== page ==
The band played work from both of its albums, The Ride and The Balcony. The old-but-new sound on these releases seemed to affect listeners of all ages the same, as demonstrated by the 30-something by me who sang along to every word, bouncing up and down with as much energy as the 18-year-olds I saw in the front of the crowd.

Closing in reverse fashion, the last song Catfish and the Bottlemen played was "Tyrants," the first song McCann ever wrote — and with it, a bitter tale of a post-show hookup ends in a raucous wall of noise, ending the night on a high.

 

Originally published in The Diamondback

Prophets of Rage, AWOLNATION “Make America Rage Again” in high-octane concert

In the desolate wasteland that is American politics in 2016, the people need heroes. To summon them, all the people needed to do was raise a solitary fist, and their saviors would come running. Who are these saviors, you ask? The Prophets of Rage.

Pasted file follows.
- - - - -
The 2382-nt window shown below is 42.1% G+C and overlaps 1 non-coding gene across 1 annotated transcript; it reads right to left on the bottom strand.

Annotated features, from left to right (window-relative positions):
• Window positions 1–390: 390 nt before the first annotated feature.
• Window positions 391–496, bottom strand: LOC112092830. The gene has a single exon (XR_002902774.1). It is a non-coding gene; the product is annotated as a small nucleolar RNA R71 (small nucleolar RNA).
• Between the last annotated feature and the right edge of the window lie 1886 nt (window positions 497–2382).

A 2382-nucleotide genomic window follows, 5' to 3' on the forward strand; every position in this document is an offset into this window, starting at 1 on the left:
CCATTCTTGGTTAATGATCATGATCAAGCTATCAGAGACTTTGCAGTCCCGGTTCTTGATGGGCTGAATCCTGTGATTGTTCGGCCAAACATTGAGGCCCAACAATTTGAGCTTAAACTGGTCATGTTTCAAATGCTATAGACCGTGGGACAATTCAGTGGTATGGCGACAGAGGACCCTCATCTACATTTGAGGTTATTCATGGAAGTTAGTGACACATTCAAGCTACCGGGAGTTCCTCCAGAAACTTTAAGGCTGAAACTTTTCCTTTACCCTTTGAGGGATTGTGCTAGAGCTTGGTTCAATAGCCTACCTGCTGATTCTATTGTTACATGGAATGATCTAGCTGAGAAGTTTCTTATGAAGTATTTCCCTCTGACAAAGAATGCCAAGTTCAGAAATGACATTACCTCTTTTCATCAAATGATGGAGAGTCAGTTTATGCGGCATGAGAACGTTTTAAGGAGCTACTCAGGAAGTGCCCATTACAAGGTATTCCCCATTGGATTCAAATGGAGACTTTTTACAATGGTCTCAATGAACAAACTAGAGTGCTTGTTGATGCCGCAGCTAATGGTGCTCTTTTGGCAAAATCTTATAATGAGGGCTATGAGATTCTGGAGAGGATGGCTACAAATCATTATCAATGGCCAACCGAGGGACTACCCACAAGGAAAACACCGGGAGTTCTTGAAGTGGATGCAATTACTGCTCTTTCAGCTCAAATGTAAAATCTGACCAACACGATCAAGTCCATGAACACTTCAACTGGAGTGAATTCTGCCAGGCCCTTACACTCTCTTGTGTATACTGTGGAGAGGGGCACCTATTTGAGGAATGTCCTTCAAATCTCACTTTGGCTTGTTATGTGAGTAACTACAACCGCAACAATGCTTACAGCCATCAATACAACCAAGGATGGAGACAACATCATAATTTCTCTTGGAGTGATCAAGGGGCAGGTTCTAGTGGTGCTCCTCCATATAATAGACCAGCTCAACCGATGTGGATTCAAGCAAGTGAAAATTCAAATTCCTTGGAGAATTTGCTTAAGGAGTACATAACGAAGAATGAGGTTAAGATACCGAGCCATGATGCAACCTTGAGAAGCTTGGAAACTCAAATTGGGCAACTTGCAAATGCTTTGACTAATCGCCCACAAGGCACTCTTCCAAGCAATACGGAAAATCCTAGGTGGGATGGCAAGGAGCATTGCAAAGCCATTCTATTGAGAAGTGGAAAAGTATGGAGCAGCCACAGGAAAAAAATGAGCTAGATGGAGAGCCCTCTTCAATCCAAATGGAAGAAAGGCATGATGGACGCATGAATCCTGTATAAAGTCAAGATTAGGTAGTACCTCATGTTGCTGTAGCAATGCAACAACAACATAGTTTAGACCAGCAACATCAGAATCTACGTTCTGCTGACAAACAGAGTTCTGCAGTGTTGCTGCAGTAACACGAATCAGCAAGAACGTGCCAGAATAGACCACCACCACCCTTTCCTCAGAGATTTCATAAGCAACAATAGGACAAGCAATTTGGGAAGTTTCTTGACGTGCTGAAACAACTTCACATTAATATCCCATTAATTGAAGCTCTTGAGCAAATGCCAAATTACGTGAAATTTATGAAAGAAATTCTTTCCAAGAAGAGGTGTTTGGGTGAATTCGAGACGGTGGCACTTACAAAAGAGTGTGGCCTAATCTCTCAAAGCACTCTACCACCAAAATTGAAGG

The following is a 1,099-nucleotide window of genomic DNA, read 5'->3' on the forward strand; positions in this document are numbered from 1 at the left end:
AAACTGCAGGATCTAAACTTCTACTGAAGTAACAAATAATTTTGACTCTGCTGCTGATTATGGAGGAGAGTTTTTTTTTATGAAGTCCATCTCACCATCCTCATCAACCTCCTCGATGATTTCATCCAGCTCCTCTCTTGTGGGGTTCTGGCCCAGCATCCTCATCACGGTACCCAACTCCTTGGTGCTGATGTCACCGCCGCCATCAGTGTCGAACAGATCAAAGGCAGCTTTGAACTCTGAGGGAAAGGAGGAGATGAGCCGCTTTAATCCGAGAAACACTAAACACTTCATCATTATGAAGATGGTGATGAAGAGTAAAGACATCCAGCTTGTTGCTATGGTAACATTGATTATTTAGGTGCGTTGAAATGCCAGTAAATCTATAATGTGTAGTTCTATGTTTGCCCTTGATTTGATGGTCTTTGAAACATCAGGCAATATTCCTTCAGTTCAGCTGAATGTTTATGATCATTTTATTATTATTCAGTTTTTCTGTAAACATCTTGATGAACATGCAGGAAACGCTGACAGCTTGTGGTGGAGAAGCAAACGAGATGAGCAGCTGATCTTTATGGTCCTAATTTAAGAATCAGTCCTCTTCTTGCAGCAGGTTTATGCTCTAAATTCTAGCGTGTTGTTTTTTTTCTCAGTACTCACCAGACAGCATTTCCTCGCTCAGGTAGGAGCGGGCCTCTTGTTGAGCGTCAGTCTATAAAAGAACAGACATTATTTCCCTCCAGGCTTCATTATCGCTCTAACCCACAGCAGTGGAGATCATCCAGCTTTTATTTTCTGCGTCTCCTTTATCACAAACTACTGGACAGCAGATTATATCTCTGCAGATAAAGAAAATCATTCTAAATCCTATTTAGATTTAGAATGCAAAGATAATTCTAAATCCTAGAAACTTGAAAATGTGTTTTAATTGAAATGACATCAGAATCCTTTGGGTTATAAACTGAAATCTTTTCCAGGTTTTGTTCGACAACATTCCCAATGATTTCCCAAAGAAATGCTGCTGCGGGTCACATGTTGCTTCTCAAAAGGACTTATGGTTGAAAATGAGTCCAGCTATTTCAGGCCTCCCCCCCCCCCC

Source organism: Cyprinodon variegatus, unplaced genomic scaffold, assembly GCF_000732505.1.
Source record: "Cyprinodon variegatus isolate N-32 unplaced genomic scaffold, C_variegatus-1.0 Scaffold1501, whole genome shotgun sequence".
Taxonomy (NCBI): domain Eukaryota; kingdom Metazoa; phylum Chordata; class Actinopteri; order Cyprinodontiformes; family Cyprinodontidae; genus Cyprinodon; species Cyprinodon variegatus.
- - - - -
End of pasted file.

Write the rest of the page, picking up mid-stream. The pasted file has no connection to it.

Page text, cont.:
Like the Justice League of protest music, the Prophets of Rage are the result of amalgamating members of Rage Against the Machine with Chuck D and DJ Lord of Public Enemy, and B-Real of Cypress Hill, forming a supergroup on a mission to "take the power back," according to their mission statement on their website.

The group opened their "Make America Rage Again" tour with support from AWOLNATION at the EagleBank Arena in Fairfax, Virginia, on Friday.

AWOLNATION's set started in darkness with a solitary spaceman holding a lantern. As the atmospheric sounds were drowned out by the bass line of the opening track "Run," frontman Aaron Bruno took to the stage singing, "I am a human being, capable of doing beautiful things," before the song dropped into a frenzy of screaming and head-banging.

While the opening songs had some technical difficulties (namely Bruno's microphone cutting out frequently) the rest of the set went smoothly. Most of the people at the show were there for the Prophets of Rage, so there was a noticeable lack of audience response to Bruno's requests for jumping or hands in the air; however, by the end of the set the band properly warmed up the crowd to rage.